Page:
Rural medicine, a true calling #RMA19

7 min | News

RMA 2019 conference - an insightful, educational & vibrant event

Despite the shortage of medical professionals in rural Australia - 2.5 doctors per 1000 people compared to 4.1 per 1000 in urban areas* and the obvious challenges that result from that; it is heartening to see just how many doctors are passionate about rural medicine.

Our team - Rob, Ross, Carole and Costa – attended the Rural Medicine Australia 2019 conference (RMA19) in October and talk to us below about their experience at the conference.

team at RMA19 - Wavelength Medical Recruitment

What did you find most inspiring at RMA19 ?

The theme driving this year’s annual conference and scientific forum of the Australian College of Rural and Remote Medicine (ACRRM) and the Rural Doctors Association of Australia (RDAA) was Riding the Wave of Change.

The event was insightful, educational and buzzing (partially due to the weather being fantastic), and we all really enjoyed meeting new doctors and reconnecting with the doctors we work with on a regular basis.

RMA-Rob talking to Dr-WavelengthMedicalRecruitmen

Throughout the event, there were many sessions around keeping medicine current and moving forward with the changing landscape of medicine which many doctors found very valuable. The hot topic was ensuring community access to medical services in regional, rural and Indigenous communities despite the workforce shortage.

The crowd was diverse, ranging from medical students to experienced rural generalists and proceduralists, and all had a passion for ensuring the quality of generalist medicine in rural and remote areas.

What have you learnt from talking to Doctors at the event?

It is always quite humbling and fascinating to listen first hand to the challenges our Doctors face in rural medical practices. The setting, the communities they work with and the medical conditions they treat can be very different from what metro Doctors encounter in their daily practice.

One GP from Darwin educated the team on Melioidosis – a tropical disease found in northern Australia. The bacteria causing melioidosis is generally found in contaminated water and soil, and spreads to humans and animals through direct contact with the contaminated source. Communities in the NT and especially indigenous communities are largely affected by this disease and this is something this Darwin GP encounters quite frequently.

Another GP who recently relocated from the UK talked to us about the challenges of getting started in a rural practice and how complicated it can be to navigate through the visa and paperwork process on your own. As he embarked on his journey from Yorkshire, UK to the Gold Coast with his family, he realised on a stopover to Dubai that his visa to Australia wasn’t valid and had been cancelled. There had been communication breakdown issues with the Australian Immigration department which made it a very stressful move, especially with his wife and young family in tow. All was finally resolved and he is now looking forward to starting in his rural practice this month.

We also got to listen to many heart-wrenching stories from Doctors working in drought-affected regions and how climate changes are significantly affecting local communities.

What challenges are rural doctors facing and how can you assist them?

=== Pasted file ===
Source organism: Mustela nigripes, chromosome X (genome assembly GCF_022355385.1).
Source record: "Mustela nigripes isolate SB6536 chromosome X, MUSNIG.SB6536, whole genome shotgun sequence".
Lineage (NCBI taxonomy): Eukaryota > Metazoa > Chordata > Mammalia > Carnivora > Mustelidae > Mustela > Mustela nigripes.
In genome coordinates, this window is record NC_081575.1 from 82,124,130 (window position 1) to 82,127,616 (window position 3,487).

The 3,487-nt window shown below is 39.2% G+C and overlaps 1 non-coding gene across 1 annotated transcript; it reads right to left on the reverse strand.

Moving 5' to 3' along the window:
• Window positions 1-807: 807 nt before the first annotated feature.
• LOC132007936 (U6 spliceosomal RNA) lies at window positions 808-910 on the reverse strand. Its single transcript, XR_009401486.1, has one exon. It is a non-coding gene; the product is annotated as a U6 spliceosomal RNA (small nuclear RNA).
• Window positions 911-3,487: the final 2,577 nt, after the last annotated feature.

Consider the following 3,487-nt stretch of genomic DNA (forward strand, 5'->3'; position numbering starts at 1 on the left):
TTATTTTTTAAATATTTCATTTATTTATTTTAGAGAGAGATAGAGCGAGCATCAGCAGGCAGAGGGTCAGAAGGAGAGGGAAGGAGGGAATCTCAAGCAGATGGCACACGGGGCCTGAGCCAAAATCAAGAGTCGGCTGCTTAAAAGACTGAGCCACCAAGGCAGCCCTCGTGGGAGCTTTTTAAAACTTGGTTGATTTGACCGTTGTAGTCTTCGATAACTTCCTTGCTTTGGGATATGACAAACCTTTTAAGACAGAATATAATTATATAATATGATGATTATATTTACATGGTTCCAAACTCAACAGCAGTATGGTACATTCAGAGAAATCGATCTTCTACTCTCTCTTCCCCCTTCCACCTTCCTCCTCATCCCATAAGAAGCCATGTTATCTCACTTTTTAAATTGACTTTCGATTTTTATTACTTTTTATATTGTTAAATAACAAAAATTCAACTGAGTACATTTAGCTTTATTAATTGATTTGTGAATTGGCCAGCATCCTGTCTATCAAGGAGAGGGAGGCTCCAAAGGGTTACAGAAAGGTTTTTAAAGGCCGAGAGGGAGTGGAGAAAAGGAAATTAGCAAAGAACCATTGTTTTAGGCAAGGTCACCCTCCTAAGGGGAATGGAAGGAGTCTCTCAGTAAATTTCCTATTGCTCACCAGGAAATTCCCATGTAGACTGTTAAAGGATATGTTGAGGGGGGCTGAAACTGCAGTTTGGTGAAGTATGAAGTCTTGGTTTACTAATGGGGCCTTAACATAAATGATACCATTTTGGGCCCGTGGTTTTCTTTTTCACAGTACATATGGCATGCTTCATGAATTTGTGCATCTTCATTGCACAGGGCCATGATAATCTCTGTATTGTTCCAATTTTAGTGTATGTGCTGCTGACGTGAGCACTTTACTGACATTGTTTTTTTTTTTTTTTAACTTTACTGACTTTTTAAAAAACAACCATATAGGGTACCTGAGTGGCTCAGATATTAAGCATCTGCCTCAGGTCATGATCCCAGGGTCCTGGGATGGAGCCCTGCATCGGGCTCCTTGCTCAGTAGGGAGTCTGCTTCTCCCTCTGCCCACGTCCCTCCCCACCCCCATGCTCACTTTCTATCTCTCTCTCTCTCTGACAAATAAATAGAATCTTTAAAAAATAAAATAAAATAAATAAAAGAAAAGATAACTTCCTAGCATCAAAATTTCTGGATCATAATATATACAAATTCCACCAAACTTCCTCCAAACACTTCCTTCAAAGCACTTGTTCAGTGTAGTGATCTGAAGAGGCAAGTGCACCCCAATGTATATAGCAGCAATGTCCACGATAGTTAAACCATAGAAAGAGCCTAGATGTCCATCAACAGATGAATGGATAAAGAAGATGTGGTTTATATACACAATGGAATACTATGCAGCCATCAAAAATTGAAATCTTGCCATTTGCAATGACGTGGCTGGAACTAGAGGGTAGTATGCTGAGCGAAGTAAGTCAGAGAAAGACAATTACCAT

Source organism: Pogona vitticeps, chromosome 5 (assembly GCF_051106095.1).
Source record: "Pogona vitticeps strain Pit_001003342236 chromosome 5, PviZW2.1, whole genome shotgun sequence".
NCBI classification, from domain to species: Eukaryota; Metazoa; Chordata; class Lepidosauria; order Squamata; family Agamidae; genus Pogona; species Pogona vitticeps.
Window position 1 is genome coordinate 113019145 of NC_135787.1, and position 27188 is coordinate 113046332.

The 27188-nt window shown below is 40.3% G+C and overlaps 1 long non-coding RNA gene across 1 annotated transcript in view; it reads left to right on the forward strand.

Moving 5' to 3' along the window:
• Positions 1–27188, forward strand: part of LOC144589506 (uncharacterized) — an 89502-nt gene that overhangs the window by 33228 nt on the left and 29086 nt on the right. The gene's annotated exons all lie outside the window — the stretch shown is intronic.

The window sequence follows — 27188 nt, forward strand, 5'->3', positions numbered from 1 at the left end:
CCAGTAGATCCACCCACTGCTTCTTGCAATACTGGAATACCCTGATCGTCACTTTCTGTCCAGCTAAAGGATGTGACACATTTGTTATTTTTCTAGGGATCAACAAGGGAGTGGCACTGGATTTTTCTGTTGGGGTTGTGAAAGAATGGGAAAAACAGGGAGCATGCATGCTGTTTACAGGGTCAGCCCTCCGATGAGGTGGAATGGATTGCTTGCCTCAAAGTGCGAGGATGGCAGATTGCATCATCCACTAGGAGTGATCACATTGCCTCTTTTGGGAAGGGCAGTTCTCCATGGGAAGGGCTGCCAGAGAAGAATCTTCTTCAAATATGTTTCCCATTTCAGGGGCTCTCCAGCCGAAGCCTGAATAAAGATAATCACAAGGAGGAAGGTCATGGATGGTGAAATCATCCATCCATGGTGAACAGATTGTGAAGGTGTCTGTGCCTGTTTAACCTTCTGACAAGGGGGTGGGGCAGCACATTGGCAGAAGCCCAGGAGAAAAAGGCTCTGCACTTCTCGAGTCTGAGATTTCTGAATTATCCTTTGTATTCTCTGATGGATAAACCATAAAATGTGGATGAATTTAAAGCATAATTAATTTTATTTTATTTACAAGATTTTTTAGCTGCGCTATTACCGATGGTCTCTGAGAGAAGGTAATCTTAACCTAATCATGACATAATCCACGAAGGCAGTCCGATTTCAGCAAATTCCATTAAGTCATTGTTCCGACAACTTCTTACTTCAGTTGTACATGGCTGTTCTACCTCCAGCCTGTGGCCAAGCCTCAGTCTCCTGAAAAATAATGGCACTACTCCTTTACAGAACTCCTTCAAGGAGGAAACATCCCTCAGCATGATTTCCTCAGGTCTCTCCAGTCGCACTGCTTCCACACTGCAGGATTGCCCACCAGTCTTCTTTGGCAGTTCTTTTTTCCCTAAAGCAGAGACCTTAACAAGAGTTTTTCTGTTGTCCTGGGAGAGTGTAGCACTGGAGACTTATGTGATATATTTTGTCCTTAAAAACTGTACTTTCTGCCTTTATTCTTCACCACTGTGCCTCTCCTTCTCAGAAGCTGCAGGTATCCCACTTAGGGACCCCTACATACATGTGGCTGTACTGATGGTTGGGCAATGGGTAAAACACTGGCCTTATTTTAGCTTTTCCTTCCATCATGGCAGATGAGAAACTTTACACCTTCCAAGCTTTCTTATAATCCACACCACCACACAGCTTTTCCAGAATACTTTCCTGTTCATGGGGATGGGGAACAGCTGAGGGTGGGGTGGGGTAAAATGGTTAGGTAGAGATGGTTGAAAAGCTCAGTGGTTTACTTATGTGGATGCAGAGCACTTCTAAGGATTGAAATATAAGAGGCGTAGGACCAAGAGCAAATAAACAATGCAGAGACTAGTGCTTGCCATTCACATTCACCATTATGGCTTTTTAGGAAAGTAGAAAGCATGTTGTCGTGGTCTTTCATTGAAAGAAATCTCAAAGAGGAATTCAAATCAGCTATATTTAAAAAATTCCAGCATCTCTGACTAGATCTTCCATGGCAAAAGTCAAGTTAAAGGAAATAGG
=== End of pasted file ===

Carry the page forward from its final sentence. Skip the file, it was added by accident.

For many doctors, it’s all about finding the right work/life balance – juggling the needs to be at home, work, medical training, childcare and just really understanding what each individual doctor is looking for. Our mission is to do our best to get to know them and understand exactly what their priorities and obligations are, to find the perfect role for them.

Often, the challenge is around their lifestyle and finding the right permanent role for Doctors who want to work in rural communities whilst living in a metro area. In these cases, we need to look at the right trade off of travel, lifestyle and remuneration, whilst providing that perfect job opportunity for our Doctors to add incredible value to communities in rural and remote locations.

Another concern specific to proceduralists is to ensure they uphold their skills with the relevant work during a rural or remote locum, which is something we can assist with.

We also discussed the challenges of the low doctor to patient ratio and how the development of Telehealth helps provide patients in remote areas with access to healthcare; and how we help doctors find Telehealth Locum placements.

Our team was thrilled to be part of this event and proud to assist doctors in their search for the perfect rural or remote job opportunity.

The AMA 2019 Rural Health Issues Survey Report highlights that despite the issues in rural healthcare and the shortage of medical professionals, many doctors emphasised the positive aspects of rural practice and the rewarding career it offers.

“Country practice is a true calling, Go rural.”


If you’re a GP interested in rural and remote work, our team would love to have a confidential chat to discuss the current market and what might suit your career interests and lifestyle.

Register your details and our team will be in touch to help you with the next step in your career.

If you’re an overseas doctor looking to relocate to Australia, our in-house regulatory and migration team can also help you navigate through visa and paperwork requirements to start a rural job as quickly as possible.


*Source: Recent Health Workforce Survey

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